Using the “scree plot” to determine meaningful eigenvalues

A scree plot shows the ordered eigenvalues on the Y axis, and components on the X axis. It was suggested that finding a “knee” in this plot is akin would be a good way to estimate the correct dimensionlity, because some true N eigenvalues are meaningful about the data, and then when the values drop off, beyond that “knee” are junky ones.  If you look at the first page of FSL’s MELODIC tool (that performs ICA with this automatic estimation, shown below), you will see this scree plot:

EVplot

The eigenvalues (purple line) decrease as we move from left to right, and with this we like to see the percentage variance that our choice of dimensionality accounts for (the green line).  Obviously if we include all the components (meaning that we don’t filter out any eigenvalues and the covariance matrix is assessed at its original rank) we account for 100% of the variance.  But as stated previously, accounting for 100% variance in the model is not akin to finding the correct dimension of the data!  In the case of the chart above, you can see why using the “knee” of the scree plot to estimate dimensionality is considered “fudging.”  Is it around 4ish? 6ish?  Closer to 12?  Clearly this is not reliable or robust.  Wait, what is that funky red line, the “dim. estimate” referring to?  Maybe a better way to estimate the dimensionality!

Random matrix theory to estimate dimensionality?

Before I discuss the approach that FSL’s software uses, I want to review how random matrix theory can help us.  Actually, I don’t claim to have a solid definition for what random matrix theory is, but it looks like it means filling up a matrix with random numbers from some specified distribution.  In this case, it looks like if we had completely Gaussian noise, our covariance matrix would follow a particular distribution called a Wishart Distribution.  We can then look at the eigenvalues for this “base case” covariance matrix that is all noise, and compare to our covariance matrix, which has some true signal + noise.   The eigenvalues that are in our model but not encompassed in the eigenspectrum of an equivalently sized random Gaussian matrix, then, are the meaningful ones reflective of of the true signal.

Order Selection in a Bayesian Framework

This is the method that FSL actually uses (I believe), and it was proposed by Minka in 2000 in this paper.  Minka presented a Laplace approximation to the posterior distribution of the model evidence (e.g., how many eigenvalues to include).  Again, we are going to work with the eigenspectrum of the covariance matrix (Rx) to figur this out.  Let’s walk through this.  Since this is a bayesian approach, we want to maximize the probability of our data, X, given our choice of dimensionality, q:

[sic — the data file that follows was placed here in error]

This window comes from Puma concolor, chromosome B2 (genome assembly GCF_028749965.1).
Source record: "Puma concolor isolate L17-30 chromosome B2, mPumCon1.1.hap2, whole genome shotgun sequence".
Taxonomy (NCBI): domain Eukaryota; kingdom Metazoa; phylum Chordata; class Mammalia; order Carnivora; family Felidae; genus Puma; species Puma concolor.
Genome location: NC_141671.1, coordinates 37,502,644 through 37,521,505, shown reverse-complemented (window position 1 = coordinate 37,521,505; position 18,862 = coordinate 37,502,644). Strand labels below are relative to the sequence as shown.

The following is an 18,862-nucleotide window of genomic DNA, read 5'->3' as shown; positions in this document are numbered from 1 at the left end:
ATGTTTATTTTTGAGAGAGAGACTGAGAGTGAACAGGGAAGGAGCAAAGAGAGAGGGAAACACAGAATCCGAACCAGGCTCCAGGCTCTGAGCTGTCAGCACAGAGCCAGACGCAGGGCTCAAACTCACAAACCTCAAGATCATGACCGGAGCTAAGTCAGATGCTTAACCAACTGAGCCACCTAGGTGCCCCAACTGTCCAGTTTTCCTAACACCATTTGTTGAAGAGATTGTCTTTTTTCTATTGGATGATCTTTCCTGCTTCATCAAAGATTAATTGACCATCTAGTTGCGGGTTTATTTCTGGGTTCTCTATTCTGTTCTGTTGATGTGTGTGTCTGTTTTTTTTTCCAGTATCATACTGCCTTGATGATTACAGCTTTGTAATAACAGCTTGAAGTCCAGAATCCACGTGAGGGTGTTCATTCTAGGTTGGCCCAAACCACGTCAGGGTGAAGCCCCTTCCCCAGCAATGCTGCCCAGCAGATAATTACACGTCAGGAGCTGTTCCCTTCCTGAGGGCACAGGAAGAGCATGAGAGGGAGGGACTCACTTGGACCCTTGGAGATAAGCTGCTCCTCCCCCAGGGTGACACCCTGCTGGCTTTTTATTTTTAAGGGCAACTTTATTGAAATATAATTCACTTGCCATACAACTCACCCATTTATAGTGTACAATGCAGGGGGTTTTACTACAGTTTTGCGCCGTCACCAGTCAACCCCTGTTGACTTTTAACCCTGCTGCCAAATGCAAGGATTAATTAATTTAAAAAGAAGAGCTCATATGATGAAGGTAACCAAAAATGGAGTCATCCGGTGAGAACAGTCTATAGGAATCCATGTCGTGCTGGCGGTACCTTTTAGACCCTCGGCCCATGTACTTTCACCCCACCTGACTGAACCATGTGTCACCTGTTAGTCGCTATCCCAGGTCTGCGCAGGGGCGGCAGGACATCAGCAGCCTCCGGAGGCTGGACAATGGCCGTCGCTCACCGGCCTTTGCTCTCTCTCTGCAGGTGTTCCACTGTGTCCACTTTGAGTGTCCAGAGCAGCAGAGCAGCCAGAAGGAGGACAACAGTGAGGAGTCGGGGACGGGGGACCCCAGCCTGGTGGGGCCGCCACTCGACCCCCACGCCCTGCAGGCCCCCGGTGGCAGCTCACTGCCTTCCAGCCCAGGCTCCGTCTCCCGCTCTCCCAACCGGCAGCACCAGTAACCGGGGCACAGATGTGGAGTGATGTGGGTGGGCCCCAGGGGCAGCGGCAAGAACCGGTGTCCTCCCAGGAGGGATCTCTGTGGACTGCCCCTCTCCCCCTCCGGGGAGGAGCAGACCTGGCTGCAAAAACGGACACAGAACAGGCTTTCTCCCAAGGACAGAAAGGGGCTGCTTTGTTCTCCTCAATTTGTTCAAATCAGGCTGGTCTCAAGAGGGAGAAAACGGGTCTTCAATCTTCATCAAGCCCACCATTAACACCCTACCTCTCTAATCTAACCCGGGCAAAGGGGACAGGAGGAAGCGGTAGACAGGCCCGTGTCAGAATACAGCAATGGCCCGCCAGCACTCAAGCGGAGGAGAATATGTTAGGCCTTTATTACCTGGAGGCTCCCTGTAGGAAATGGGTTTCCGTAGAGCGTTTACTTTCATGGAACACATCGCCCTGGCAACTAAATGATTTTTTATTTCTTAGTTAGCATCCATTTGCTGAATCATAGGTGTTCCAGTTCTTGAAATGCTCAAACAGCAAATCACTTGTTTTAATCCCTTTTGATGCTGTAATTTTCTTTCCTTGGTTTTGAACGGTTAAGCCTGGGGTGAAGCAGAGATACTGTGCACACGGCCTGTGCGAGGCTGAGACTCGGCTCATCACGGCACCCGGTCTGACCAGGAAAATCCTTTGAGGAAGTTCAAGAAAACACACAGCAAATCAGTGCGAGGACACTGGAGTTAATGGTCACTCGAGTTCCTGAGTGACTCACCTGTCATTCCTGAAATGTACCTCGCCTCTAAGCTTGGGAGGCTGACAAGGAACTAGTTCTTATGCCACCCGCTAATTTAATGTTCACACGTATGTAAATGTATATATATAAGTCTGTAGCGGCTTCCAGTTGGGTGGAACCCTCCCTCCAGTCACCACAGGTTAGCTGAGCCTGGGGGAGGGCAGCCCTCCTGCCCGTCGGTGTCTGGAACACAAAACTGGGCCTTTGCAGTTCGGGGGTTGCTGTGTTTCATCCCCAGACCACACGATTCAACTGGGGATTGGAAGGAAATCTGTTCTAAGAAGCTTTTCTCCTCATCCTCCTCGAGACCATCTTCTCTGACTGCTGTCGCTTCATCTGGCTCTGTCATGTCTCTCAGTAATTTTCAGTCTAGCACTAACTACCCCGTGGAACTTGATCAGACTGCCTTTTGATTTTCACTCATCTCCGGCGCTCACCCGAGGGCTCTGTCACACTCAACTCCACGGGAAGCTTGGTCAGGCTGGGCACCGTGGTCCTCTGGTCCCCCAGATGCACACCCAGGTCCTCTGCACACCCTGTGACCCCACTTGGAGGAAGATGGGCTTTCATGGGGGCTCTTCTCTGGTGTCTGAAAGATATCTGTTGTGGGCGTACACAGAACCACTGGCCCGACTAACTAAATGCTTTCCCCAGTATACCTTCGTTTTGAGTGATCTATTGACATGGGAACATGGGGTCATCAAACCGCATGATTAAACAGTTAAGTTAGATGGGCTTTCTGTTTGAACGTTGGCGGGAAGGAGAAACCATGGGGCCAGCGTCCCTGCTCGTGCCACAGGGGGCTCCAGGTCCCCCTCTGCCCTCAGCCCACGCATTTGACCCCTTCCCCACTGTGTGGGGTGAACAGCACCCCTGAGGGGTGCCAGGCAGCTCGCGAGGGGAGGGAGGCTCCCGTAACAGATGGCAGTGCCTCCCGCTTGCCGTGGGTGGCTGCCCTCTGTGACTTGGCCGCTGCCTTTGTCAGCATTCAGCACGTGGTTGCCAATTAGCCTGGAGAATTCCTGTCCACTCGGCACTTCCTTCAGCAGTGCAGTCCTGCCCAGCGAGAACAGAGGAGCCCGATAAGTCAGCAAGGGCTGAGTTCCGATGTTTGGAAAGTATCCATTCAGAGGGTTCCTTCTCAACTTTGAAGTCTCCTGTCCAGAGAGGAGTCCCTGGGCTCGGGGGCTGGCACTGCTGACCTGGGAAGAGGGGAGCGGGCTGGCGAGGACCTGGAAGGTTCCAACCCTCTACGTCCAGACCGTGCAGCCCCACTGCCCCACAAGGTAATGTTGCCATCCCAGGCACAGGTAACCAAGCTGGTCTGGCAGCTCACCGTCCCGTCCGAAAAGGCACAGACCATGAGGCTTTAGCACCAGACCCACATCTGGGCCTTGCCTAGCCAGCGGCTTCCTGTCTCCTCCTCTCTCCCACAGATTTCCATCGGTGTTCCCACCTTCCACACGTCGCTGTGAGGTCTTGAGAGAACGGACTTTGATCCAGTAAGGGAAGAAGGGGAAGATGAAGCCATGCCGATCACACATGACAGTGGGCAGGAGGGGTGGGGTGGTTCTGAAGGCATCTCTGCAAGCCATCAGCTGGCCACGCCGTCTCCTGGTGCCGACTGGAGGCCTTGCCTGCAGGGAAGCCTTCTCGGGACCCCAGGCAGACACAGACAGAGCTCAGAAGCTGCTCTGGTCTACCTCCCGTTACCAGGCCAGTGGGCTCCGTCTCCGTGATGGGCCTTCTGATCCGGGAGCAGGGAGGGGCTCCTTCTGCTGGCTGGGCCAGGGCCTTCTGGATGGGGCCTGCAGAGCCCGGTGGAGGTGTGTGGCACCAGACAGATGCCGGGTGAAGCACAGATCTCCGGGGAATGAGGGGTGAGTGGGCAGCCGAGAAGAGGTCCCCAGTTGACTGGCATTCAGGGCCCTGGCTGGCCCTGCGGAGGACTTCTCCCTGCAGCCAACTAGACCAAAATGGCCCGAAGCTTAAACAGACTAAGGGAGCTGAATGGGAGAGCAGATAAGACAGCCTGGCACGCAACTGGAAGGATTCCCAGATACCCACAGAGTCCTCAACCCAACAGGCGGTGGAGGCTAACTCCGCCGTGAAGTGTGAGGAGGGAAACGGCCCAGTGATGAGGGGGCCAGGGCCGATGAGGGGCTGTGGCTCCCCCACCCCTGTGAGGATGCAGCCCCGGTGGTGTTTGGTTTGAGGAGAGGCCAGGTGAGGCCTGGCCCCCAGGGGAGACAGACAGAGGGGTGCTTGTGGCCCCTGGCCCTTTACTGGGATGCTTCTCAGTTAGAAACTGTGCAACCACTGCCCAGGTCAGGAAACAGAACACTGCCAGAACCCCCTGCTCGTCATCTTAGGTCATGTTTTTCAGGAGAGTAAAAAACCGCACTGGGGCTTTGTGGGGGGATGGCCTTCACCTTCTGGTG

P(X q)

This means that we will need to define some uniform prior over all possible eigenvector matrices.

I’m not going to pretend to be able to explain this equation, I need a few hours to walk through the paper that I linked above.  Intuitively, we can see that we are summing over possible square eigenvector matrices from size j=1 to the full size, q.  This equation is described as “the recipricol of the manifold” as defined by James in 1954.  Look at page 5 here, or the James paper here.  Having only taken introductory stats courses in my life, I’m going to take the equation above as is, it is our prior to represent the summed probability of all our eigenvector matrices.  We then can model the probability of our data, X, given a value of q as follows:

where

These equations look like death!  For full details about the variables, see here.  Basically, we find the correct dimensionality by choosing q that maximizes this equation.  I’m guessing that the red line in the plot above is reflective of this changing probability, but I’m not sure.

A final note about the big picture

I’m someone that likes details, and so I am prone to get lost in said details and completely forget about the big picture.  It’s a fulfilling and frustrating thing.  On the one hand, it feels great to dig into something and truly understand it.  On the other hand, being human means that there are only so many hours per day to distribute between work and study, and so those hours must be allocated to maximize efficiency, or doing the things that I need to do in order to be a successful researcher and student.  For any topic that we learn about, you can imagine a plot of time spent on the x axis, and payoff on the y axis.  When we first start to learn about some new thing, there is huge payoff, but then the payoff drops with each additional unit of time until we reach some point when it doesn’t make sense to keep learning.  And so for a detail oriented person, this is a very frustrating point.  It means that at some point many things turn into a black box, and unless I want to unwisely allocate my time, I have to settle and take some things at face value.  Time would be much better spent learning other things that present with the same much higher initial payoff.

On the other hand, learning about algorithms is a lot like being a runner, and taking runs and bike rides to learn about a new city.  The new city is a method, and the intricate corners and streets represent the depth that I understand said method.  On my first outing, I choose a relatively safe route that sticks to main roads, and gives me the general gist of a city.  Along the way I see many interesting places off to the side that, perhaps at some later date, I can come back to explore.  On subsequent runs I go back to these places and learn more about the city.  However, no matter how many times that I can go out, I have to accept that it is not feasible to inspect every atom of every corner of every building.  Black box.